“Brett, I want to share with you what the CEO of ‘Company X’ (a well known public company) said at the investor conference I went to,” Jack Gifford, Maxim’s CEO said to me. Then he barked at me, “Take some notes.”
Company X was the main competitor of the division I was running for Maxim at the time, so I was really interested in what Gifford was going to share with me. Jack started telling me the information he heard. “The CEO says their products are in optical modules made by Lucent, Nortel, Alcatel…”
I interrupted Gifford and said, “Jack, that’s not right. We’re getting all of these companies business. We’ve never run across Company X at any of these customers. Are you sure?”
Gifford gave me one of his patented looks of displeasure. Even though he was short in stature, Gifford could be quite intimidating and this was one of those times. Then he said, “Look. This is the kind of stuff you go to jail for if you lie!”
You may not go to jail if you lie to your investors, but your lifespan as CEO will likely be very short.
I knew I was right about Company X because we had extremely good relationships with all our major customers. And when you’re tight with your customers, you know what’s going on even if it’s not what you want to hear.
At the time, Company X was a darling of Wall Street, and their stock was trading at a crazy multiple. I wondered if Jack simply misunderstood what the CEO was saying. But he was adamant that we were likely losing business.
Fortunately, as was Gifford’s style, he never asked me about Company X again. That was good because we never could find evidence that they were stealing any of our business.
Then, about 18 months later, Company X’s stock dropped by 35% after a disappointing earnings call. A few months later Company X’s CEO was forced to resign.
When you’re a startup CEO, you never want to surprise or mislead your investors or board of directors.
Years later, I was meeting with my friend and mentor Dave. I had just started my company, and I was preparing for my first board meeting.
Dave said to me, “Never surprise your board.” I nodded my head because Dave’s advice sounded sage. Then, I asked Dave, “What do you mean?”
Dave smiled and said, “Never spring bad news that your board is unaware of in a board meeting. Instead, you should meet with each board member one on one and let them know in a private setting.”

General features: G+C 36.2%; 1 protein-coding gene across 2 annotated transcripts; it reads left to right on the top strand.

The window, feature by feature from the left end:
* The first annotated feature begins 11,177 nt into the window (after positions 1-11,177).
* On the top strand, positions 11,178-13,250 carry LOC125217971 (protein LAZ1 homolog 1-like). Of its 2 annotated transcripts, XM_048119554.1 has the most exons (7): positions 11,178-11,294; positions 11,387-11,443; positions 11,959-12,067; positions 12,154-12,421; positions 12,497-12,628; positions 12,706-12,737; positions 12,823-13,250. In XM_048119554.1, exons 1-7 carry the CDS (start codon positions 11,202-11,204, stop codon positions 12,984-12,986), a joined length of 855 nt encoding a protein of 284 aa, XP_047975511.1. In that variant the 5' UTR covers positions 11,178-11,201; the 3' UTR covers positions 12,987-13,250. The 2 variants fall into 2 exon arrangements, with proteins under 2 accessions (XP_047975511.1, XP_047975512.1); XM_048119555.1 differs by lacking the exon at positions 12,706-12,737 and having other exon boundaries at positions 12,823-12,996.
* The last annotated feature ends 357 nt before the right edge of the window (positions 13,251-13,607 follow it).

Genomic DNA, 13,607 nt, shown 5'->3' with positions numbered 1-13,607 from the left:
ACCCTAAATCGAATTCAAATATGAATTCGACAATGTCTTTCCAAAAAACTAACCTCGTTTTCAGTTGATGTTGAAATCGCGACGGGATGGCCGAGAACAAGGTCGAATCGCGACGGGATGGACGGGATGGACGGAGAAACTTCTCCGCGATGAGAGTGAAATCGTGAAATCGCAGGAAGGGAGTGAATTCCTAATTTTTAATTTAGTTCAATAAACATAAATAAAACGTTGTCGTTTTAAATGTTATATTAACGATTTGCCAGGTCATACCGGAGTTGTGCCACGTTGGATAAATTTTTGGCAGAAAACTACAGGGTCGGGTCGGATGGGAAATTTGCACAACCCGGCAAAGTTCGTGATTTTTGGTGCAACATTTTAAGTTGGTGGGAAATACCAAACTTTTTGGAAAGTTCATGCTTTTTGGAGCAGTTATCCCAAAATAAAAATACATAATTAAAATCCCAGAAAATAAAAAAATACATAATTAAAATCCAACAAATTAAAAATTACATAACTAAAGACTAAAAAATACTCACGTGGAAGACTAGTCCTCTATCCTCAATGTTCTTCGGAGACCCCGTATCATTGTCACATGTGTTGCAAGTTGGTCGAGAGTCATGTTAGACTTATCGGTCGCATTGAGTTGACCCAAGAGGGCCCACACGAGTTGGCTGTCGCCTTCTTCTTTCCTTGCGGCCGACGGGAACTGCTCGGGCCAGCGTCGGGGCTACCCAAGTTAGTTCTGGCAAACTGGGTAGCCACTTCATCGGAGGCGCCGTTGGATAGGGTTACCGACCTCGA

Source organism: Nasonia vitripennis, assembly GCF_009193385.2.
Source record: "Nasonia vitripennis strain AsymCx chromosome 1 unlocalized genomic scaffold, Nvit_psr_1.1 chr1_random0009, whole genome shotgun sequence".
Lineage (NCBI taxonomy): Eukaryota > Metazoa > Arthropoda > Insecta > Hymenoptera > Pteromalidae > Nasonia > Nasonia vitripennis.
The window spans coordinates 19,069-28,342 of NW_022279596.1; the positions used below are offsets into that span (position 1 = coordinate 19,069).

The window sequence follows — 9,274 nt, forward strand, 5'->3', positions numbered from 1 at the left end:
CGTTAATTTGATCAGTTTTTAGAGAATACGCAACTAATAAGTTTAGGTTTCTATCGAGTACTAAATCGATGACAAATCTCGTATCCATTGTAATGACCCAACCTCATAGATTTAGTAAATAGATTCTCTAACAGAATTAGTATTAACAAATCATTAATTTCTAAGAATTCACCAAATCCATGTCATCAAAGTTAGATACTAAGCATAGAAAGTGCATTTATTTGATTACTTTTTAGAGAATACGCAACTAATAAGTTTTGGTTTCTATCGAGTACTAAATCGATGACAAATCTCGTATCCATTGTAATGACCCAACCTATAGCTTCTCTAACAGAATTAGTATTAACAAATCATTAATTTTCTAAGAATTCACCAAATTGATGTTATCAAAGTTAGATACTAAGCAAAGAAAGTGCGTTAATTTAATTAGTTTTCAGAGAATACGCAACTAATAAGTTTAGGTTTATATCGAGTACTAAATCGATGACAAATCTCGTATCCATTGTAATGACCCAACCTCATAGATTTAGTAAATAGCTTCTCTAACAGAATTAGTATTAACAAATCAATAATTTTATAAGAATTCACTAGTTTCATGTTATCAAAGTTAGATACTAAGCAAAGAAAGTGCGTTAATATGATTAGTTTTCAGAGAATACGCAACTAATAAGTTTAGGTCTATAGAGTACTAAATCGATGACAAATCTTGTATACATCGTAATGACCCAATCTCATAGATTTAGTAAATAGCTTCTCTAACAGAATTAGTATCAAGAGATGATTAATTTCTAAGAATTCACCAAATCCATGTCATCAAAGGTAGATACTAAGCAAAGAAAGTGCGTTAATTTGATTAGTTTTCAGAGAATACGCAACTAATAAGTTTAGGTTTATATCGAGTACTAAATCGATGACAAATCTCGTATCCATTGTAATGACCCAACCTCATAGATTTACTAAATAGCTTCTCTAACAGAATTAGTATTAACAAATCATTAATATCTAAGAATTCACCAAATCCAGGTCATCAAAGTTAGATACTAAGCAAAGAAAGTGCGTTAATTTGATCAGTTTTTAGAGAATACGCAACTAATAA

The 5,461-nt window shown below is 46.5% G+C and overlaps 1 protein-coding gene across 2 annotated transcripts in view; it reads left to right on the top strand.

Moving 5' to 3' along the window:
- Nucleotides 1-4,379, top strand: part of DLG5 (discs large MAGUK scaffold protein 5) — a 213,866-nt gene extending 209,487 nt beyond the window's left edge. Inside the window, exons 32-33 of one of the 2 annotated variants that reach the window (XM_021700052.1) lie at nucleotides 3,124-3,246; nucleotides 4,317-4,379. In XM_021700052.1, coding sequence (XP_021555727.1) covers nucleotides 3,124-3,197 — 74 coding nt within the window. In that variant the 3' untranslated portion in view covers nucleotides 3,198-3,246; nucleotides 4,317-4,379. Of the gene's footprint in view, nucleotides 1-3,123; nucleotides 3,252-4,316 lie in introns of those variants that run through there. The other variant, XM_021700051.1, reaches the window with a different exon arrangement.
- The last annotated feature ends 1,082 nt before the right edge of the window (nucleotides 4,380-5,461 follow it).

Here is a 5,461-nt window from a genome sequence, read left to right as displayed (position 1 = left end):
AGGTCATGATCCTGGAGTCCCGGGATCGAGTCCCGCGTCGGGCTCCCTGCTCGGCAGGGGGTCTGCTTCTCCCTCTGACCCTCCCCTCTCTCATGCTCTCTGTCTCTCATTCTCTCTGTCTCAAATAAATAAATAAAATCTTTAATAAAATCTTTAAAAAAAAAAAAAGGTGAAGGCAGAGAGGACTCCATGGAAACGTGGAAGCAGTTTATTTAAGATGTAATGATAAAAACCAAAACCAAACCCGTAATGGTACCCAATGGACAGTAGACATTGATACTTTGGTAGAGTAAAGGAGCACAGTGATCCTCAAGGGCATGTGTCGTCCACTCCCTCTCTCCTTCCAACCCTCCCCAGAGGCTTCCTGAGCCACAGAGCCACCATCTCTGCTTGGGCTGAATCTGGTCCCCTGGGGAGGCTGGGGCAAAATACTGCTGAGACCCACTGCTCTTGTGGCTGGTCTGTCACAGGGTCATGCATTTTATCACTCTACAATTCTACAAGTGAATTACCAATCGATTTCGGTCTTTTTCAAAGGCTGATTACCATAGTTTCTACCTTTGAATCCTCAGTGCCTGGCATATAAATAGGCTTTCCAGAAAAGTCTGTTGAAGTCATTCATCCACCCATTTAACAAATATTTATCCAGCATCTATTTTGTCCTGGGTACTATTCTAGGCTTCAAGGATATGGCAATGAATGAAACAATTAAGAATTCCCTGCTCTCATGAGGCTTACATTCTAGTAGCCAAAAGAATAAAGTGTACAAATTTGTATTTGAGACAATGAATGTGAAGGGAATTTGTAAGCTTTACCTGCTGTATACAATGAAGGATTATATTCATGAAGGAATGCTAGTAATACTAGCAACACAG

I remembered the incident with the CEO of Company X, so I told Dave the story. I said, “So what you’re saying is that at all costs you don’t ever want to lose credibility with your board like Company X’s CEO did.”
Dave smiled and said, “Exactly!” Then he paused, drank some of his coffee and said, “You’re going to make mistakes. That’s a given. And, trust me, your board is expecting you to make mistakes.
“But you will lose their trust and you’ll never get it back if you mislead them.”
Your credibility isn’t a switch you can turn on and off.
A few years ago, I was working with a CEO named “James.” We were going through our bi-weekly review of his company. The revenue was growing, and the company should have been cash flow positive.
In fact, cash from operations was growing, so it didn’t make any sense why James’ net cash position was dropping. Then James gave me the answer. “My wife wants me to repay the second mortgage on our home.”
“But there’s no loan on the books,” I said. “You can’t just take money out of the company. You have shareholders.”
‘You don’t understand. We have to pay off that mortgage.”
“I understand what you want to do, but you can’t do it that way. You’re embezzling money from your company.”
Just like that James had lost all his credibility with me. It didn’t matter what he said or did after that because I could no longer trust him.
It doesn’t matter how much pressure you are under. It doesn’t matter how much you rationalize to yourself that you’ll make things right eventually. Your investors will eventually find out you’re lying to them. And you will not be CEO any more when they do find out.
For more, read: 7 Survival Tips For Startup CEOs